Your Relationship Guru: Celia Conrad Helping you heal from the pain of break-up and personal loss and create positive lasting change. Celia Conrad is a relationship expert. She has a diploma in relationship coaching, is an accredited break-up and divorce coach practitioner and master practitioner (specialising in domestic abuse), a certified grief educator and certified […]

Read More
4 Min Read

Parenting Conflict Resolution Expert: Jenni Rock Coaching

Jenni Rock Coaching Parenting Conflict Resolution Expert I help those parents to escape the war that started with their Divorce Proceedings I spent 15 years living with a very challenging person who taught me the kind of relationship I never wanted to have again. Once that ended, we had to co-parent as best we could. […]

Read More
4 Min Read

Does your Workplace have a Separating Families Policy for Divorcing Parents?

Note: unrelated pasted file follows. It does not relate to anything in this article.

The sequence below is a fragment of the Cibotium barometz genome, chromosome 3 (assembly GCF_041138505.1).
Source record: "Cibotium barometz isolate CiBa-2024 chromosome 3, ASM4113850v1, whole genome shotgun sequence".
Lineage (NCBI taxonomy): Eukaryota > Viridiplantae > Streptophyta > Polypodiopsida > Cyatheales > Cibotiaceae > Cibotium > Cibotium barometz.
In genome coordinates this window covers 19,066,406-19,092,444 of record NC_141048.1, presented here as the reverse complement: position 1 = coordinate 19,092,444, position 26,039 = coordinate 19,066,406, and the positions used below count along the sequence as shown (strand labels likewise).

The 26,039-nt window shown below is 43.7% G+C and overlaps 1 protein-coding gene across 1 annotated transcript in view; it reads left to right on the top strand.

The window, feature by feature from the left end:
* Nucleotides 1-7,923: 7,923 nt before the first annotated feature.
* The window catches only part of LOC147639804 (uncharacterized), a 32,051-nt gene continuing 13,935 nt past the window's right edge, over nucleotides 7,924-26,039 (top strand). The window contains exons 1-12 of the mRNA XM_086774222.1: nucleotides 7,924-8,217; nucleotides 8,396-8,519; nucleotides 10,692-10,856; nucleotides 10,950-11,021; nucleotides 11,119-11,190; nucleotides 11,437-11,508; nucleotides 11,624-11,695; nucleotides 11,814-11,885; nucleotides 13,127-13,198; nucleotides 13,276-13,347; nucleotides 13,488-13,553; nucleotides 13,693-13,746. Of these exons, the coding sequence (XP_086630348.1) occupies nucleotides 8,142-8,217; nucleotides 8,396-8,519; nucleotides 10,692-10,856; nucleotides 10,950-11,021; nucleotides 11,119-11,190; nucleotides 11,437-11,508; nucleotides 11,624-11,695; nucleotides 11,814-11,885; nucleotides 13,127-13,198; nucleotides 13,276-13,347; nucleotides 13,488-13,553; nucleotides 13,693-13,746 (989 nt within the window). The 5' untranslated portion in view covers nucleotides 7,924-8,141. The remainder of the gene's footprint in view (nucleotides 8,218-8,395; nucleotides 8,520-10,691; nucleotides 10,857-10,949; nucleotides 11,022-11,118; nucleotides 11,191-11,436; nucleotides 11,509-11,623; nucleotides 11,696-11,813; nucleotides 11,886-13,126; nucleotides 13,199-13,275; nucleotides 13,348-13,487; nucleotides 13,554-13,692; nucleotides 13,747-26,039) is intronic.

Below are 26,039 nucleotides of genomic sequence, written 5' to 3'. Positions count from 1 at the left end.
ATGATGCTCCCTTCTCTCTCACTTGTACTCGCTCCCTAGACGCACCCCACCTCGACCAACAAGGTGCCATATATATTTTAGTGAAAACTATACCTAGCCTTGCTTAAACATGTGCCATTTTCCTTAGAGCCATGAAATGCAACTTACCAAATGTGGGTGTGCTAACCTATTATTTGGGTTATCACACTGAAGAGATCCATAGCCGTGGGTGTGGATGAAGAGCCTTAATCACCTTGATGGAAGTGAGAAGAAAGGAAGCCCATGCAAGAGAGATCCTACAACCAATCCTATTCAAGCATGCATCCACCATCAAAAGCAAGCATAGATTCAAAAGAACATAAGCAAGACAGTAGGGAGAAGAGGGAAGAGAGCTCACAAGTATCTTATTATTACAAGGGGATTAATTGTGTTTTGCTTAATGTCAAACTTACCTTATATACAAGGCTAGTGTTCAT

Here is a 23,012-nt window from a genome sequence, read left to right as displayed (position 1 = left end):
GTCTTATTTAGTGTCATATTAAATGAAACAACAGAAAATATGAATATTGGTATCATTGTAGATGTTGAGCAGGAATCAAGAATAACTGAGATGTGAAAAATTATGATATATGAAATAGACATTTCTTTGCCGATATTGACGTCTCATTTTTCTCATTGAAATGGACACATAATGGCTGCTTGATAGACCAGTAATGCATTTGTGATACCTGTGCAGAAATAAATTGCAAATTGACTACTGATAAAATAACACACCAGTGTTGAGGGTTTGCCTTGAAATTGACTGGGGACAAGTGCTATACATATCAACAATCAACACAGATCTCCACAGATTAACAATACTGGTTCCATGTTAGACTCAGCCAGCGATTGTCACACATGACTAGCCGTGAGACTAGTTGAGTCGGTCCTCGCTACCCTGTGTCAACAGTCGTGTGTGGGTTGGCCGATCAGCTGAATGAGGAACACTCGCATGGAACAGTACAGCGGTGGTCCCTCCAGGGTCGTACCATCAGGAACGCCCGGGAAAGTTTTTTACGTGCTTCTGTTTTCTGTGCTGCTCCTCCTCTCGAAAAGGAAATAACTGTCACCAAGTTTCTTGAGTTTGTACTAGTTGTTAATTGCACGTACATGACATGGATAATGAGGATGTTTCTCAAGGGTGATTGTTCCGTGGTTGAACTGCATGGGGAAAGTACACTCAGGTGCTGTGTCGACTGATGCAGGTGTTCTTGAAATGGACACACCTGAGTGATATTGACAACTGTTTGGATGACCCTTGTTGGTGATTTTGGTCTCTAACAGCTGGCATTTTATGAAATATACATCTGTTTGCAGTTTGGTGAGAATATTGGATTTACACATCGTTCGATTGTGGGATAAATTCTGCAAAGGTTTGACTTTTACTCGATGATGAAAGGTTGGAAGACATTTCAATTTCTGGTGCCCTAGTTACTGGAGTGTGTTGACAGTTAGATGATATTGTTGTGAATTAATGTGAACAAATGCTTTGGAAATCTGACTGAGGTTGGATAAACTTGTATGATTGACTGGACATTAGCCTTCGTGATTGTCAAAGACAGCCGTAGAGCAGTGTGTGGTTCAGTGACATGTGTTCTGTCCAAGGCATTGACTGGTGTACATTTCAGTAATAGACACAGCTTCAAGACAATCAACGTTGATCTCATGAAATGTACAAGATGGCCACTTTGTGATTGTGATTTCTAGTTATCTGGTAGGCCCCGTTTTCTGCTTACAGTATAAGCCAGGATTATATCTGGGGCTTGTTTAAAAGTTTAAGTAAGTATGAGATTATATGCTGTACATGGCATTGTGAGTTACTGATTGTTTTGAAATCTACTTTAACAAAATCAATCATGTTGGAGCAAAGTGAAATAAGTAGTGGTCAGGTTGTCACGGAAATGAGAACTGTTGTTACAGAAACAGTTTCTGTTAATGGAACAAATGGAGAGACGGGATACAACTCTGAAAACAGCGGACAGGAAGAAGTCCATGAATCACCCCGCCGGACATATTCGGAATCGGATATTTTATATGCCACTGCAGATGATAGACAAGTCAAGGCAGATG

Did you know that in a 2014 study for the Nashville Business Journal, they found that in the 6 months leading up to and during the year of a divorce, an employee’s productivity is reduced by 40% and will suffer on some level for the next 7 years. Not only that, but there is an impact on the […]

Read More
4 Min Read

Infidelity? It’s none of my business

The shock of the breakup was so sudden, so extreme, that normal behaviour would have seemed inappropriate     The events that lead up to it should have left clues, but they didn’t register: The bank letters addressed in his name that I didn’t open because I’d learned that it was, apparently, none of my […]

Read More
4 Min Read

Suzy’s Story

A Strange Gift: Unplanned Solo Parenting   It’s a January morning in 2003 and I can’t bring myself to take the kids to school. What will I say when someone asks me “How are you?” The answer, you see, is just not the stuff of polite conversation.   “W E L L… My partner of […]

Read More
4 Min Read

How to deal with the 7 stages of relationship breakdown recovery

Read More
4 Min Read